Make Room For The Stuttering

It Still Surprises Me

Posted on: December 29, 2011

It still surprises me when someone tries to finish my words for me. Since I am so open about stuttering and mostly everyone who knows me knows I stutter, I guess I believe that people should not do that.

But it appears to almost be instinctual on some people’s part. Maybe it really does boil down to people just wanting to be helpful.

I saw my niece the other day, for the first time in a while in person. We stay in touch via Facebook and texting, but that’s not the same of course.

We arranged to meet somewhere on Christmas Eve. I had some items to pass along to her. We only chatted for a few minutes.

In that brief few minutes, I got stuck on a word and my niece filled it in for me, quickly. I hate when people do that, but I didn’t say anything. I hadn’t seen her in a while. Maybe she forgot I stutter! And I didn’t want to embarrass her by saying anything, because it happened within seconds.

But it still surprised me! That she did it, how I felt about it, and that I didn’t say anything, that I just let it pass.

Someone else supplied a word for me earlier this week at work as well. It was very casual, in passing, I don’t even remember who it was. But still it struck me. I was surprised that it happened again.

Are people really trying to help out when they fill in a word for us? Or do they feel so awkward with the stuttered moment that they feel they must say the word in order to keep the conversation flowing forward?

6 Responses to "It Still Surprises Me"

I believe people think they are “helping” when they try and finish our sentences for us. Sometimes I think they do it because they are so uncomfortable when we may be struggling. Most times you can tell by their facial expression why they tried and finish our sentence for us.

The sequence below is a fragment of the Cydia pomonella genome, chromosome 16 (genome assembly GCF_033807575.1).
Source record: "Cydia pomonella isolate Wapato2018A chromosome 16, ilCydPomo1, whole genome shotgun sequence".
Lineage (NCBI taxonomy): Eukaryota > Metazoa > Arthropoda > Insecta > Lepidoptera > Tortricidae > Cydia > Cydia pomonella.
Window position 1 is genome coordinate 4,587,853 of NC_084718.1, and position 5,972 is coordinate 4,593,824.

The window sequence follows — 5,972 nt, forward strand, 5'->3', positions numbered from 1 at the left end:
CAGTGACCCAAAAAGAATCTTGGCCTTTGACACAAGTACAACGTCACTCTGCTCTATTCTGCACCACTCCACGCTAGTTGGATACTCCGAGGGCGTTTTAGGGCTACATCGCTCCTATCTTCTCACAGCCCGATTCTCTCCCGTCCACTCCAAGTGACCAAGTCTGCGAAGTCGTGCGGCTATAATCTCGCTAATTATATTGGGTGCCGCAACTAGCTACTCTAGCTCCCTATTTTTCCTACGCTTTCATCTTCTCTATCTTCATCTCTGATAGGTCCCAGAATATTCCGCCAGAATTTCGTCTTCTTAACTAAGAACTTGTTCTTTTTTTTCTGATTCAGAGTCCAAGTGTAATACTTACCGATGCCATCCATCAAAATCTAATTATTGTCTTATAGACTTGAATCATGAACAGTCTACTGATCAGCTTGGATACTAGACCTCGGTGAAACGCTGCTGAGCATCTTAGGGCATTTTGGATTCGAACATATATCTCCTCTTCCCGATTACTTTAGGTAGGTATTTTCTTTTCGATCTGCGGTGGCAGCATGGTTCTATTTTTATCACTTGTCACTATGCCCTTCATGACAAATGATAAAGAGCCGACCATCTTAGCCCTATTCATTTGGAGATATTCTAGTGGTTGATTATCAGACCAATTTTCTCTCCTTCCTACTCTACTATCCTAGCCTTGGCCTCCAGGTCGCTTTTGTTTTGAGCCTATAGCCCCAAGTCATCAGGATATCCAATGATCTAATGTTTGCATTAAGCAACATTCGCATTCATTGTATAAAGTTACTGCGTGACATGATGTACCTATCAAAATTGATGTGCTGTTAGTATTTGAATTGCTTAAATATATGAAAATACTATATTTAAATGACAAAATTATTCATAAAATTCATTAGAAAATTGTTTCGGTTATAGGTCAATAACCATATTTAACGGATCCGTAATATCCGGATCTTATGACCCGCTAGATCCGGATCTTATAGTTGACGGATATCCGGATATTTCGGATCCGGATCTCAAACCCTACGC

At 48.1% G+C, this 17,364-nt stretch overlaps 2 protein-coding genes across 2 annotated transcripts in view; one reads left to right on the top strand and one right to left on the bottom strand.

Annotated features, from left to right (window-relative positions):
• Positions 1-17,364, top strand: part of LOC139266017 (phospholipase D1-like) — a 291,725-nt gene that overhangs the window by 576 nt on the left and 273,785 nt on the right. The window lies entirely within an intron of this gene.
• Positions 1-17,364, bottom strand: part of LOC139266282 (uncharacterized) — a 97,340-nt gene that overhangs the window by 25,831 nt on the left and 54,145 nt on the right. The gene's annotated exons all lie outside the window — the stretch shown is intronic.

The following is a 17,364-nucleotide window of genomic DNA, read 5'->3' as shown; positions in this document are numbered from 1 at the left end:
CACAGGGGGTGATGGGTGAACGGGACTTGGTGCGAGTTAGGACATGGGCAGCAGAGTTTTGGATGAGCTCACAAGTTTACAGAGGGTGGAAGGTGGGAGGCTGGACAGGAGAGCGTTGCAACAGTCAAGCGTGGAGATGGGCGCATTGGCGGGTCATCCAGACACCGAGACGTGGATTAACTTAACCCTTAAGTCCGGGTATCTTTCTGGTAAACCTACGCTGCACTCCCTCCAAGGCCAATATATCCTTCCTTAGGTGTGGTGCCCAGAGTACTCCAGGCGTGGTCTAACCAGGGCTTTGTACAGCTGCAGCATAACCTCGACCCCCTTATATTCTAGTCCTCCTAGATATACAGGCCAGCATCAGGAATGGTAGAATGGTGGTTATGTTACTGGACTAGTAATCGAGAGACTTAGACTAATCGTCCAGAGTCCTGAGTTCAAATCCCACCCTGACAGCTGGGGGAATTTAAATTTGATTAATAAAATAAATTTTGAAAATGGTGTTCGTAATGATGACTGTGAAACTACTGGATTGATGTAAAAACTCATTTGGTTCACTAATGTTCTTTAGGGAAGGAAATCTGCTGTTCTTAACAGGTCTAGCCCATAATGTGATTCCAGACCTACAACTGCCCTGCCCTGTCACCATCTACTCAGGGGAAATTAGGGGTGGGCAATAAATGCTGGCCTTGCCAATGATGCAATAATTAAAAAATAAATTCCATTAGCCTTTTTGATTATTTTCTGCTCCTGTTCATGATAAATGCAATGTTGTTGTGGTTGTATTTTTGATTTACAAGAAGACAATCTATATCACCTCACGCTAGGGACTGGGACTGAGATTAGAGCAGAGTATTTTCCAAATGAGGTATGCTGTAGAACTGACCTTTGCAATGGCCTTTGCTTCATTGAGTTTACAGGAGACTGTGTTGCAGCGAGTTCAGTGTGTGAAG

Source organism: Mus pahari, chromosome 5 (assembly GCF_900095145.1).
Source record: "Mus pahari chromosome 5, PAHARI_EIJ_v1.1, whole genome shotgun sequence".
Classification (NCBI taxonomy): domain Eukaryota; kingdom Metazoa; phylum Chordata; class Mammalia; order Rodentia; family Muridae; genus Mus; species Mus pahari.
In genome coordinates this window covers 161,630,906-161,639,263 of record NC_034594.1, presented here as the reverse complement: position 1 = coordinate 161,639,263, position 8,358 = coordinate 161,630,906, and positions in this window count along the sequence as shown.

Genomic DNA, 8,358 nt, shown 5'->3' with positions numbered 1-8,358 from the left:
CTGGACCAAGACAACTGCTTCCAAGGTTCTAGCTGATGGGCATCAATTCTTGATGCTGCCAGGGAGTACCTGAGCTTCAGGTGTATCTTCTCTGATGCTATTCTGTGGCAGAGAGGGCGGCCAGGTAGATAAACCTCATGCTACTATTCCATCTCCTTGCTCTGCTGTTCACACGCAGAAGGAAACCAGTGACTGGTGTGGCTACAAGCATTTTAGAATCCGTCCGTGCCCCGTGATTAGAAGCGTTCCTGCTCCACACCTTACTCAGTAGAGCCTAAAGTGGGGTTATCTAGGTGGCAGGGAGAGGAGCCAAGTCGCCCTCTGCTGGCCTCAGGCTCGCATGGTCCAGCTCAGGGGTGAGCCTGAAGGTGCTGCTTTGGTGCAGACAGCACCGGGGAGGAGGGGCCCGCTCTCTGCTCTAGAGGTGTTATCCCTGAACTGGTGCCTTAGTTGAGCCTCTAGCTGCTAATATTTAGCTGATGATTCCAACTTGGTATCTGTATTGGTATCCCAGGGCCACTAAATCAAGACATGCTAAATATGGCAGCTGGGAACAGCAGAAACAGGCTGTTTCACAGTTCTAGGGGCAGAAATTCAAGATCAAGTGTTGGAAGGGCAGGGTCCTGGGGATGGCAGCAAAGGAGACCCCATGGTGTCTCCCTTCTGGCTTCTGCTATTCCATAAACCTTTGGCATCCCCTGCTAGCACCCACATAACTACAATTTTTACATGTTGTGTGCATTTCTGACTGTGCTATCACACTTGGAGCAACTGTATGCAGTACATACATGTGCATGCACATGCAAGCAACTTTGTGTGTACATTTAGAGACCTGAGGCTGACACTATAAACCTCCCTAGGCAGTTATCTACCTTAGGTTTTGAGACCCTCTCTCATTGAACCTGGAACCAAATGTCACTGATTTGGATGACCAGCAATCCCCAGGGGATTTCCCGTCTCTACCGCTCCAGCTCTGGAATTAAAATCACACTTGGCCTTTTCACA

Pamela, please expand what you feel when that happens.

I feel frustrated that someone couldn’t wait a second for me to get it out; I feel guilty that a person might be that uncomfortable that they had to supply the word for me; I sometimes feel shame when I get caught in a good block that takes more than a couple of seconds; and sometimes I feel hypocritical because I don’t like it when someone finishes a word or sentence for me, but I don’t tell them I don’t like it.
Funny, how I can have all or some of these thoughts in a matter of milliseconds!

I hate to say this, because I am a person who stutters, all be it very fluently. But, I found my self trying to finish sentences for other people who stutter. I believe the main reason for this is a very selfish reason. In this day and age of getting information asap, we tend to have zero patience if it takes more than a second to get it, especially if you are in a hurry during the holidays. When I do this it is usually when I am having a good stuttering day and I forget my own golden rule that I don’t like when people finish sentences for me. Afterwards, I feel very guilty that I broke my own golden rule and vow to never do it again. Then, I get in a hurry and break it again. It is a continuous battle to not break that rule. So, the next time I come across someone who breaks that rule with me, I try to keep these thoughts in mind. There are situations were people don’t mean to hurt or offend, but they are just trying to cope with the hustle and bustle of the day.

I have found that the best thing to do is to literally talk through the person who is trying to fill in words. Ignore what they are doing and stutter until the word comes out. After a few times, the person gets the clue. In that moment, you are taking your power back. You can speak and they WILL listen!! Good luck!

I think it is a combination of the theories above. From my experiences, I believe it is typically just the listener trying to be helpful, especially if the block is coming across as absent-mindedness rather than a block or stutter. I do think, like Bryan said, that the whole impatient/instant gratification thing plays a part in it. I sometimes find myself finishing sentences for people who don’t stutter, partly due to my own impatience, and partly due to the fact that, as a PWS, I often finish a sentence because I, subconsciously I think, feel it shows the other party I’m engaged in the conversation.

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